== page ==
If you aren’t 100% sure you fall into one of these categories, you are not one of these five people. That means you are NOT the exception, you are the average and will likely have an average law career with an average salary. The average is around $118,000 according to US News & World Report, but that number is heavily skewed since they solicit survey responses from lawyers working in large law firms, who are among the highest paid and made up mostly of the 5 types of people listed above. Half of that number is would be a much more realistic average. And yes, you can be an “average lawyer” and still have a satisfying career and a happy life.

I don’t believe that average is a dirty word and if America was more honest about the fact that you cannot actually be anything you want, we could reform our educational system in a meaningful way. Besidesif everybody was exceptional then exceptional wouldn’t mean anything. My point is that a) you don’t need a law degree to get to a $60-80k/yr lifestyle and b) if you are going to end up in the average lawyer position, you should not go to law school unless your cost is being subsidized. If you can get through law school at a cost of no more than $30,000, it’s worth it. Even on an average salary, that is the same debt load as a new car (a lower end car at that) and you will easily be able to carry the payments. If you can get into a top 50 law school I’d say your ROI makes sense if you can get out under $60k. I won’t get into any other hypotheticals because if you aren’t one of the five people above and don’t fall into the two scenarios I’ve already listed, law school is quite simply not for you.

I love my career but if I knew then what I know now I probably would have been an accountant, who dreamt of being a lawyer so who knows? I’m a tax lawyer though, so it’s kind of the best of both worlds.

Feel free to drop me a note in the comments or shoot me an email. If you’re considering law school and have questions, I’m happy to chat with you.

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Death to Socrates

Or at least the Socratic method. It’s week 5 of the semester and I’m hitting that same point I hit last semester where I just stop caring. Excellence in law school seems to demand an unwavering perfection, an obsessive attention to detail, and a commitment to conformity. Color me jaded.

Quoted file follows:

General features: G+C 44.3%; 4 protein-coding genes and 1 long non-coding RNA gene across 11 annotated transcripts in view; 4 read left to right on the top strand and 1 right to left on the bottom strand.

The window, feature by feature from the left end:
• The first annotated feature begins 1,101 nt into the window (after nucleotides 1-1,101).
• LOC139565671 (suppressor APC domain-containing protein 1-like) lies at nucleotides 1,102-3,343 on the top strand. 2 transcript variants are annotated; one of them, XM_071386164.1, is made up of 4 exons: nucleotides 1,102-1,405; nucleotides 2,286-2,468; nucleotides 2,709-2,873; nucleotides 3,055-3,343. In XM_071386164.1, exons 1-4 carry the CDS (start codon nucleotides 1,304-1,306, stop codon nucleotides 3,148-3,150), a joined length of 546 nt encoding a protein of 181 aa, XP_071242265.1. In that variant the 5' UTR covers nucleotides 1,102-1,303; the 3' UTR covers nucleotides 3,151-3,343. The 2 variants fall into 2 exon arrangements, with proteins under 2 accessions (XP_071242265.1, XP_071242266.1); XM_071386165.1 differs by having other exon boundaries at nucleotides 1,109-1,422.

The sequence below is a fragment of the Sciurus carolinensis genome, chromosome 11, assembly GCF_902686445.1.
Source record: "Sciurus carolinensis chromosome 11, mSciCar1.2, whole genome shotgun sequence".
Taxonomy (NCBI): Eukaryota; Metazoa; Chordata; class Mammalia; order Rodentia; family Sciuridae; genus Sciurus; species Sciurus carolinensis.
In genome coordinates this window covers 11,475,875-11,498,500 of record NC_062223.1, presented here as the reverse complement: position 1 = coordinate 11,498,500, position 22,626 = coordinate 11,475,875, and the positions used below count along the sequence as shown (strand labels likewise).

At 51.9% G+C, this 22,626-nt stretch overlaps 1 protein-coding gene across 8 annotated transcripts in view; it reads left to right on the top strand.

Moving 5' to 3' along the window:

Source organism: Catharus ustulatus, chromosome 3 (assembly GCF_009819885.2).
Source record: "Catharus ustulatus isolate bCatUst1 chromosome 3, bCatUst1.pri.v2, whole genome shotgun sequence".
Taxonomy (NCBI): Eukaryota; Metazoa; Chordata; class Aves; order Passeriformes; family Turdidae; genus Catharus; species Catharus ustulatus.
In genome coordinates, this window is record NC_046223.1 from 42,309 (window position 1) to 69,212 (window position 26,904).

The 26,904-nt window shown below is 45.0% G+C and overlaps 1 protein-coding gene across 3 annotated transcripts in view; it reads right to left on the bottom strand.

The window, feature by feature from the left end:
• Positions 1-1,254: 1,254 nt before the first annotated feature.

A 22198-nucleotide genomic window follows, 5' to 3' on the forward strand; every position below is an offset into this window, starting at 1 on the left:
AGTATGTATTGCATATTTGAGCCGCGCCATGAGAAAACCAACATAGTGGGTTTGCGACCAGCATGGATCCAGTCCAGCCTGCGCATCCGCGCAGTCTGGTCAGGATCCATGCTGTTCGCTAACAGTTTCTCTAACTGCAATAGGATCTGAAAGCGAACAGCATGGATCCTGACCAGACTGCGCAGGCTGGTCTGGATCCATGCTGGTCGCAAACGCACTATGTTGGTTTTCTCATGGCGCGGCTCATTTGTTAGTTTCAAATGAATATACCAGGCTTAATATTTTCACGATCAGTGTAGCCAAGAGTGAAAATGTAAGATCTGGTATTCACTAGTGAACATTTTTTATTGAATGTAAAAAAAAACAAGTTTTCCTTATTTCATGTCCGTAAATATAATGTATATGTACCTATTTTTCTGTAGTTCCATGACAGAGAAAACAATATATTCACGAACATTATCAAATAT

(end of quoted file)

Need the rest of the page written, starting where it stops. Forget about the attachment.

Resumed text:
The truth is, the study of law itself is not inherently boring. But it is taught in a way that discourages creativity and engagement. The Socratic method was, I’m sure, intended to be a tool in which students learned by thinking critically about their studies with guidance from their professor. In practice, it falls far short. We come in 1L year scared to death, knowing nothing, and then we find out we have to stand in front of the entire class and get grilled on a case. You don’t know where or when your name is coming up, but it’s coming. The dread looms over you and finally, when you get called on, you freeze.

At this point, whether you read the case immaterial because sheer nerves have you come off like a bumbling idiot (in your own eyes at least) either way. Your already fragile ego takes a blow that it doesn’t recover from until next semester, at which point you have realized that class performance is pointless because your entire grade is based on the final. By your second year, you have realized that with adequate notetaking and the help of a good outline (commercial or borrowed from an upperclassmen), you can pass all your classes by doing little more than showing up. This is certainly no standard to live up to, but when the classroom routine is “speak when spoken to” and you often don’t know how to word your confusion about the material into a coherent question, it’s reality.

One thing I miss about my undergrad days studying history is that professors only cold called on students as a last resort. Generally, my peers were enthusiastic about speaking. I have never been the class chatterbox–I learn by observation, so I prefer to mull over my own thoughts while considering new perspectives from others. Still, knowing that I was free to speak, or not speak, as I chose made me far more willing to do the reading and I participated a fair amount as well. Moreover, I never came to class feeling ashamed or worried about my ignorance of a particular facet of the material.The problem is, although class participation counts very little, if at all, toward your final grade, it is the only impression of you as an individual that your professors have. Many of the jobs and almost all of the scholarships you apply for require at least one professor as a reference, and of course you want to ask a professor who has a good impression of you!

Added on to that is the fact that I am not in the law school with the goal of becoming a traditional practicing lawyer and some days it’s just hard to shake off the apathy. Law school is just so far divorced from the reality of what lawyers do, and have the potential do. THAT reality is what really excites me and keeps me on this difficult path, because while a Master’s in Public Policy would have been easier and more fun, it would not have prepared me as well for the chameleon career I have ahead of me. And so, I keep on chugging…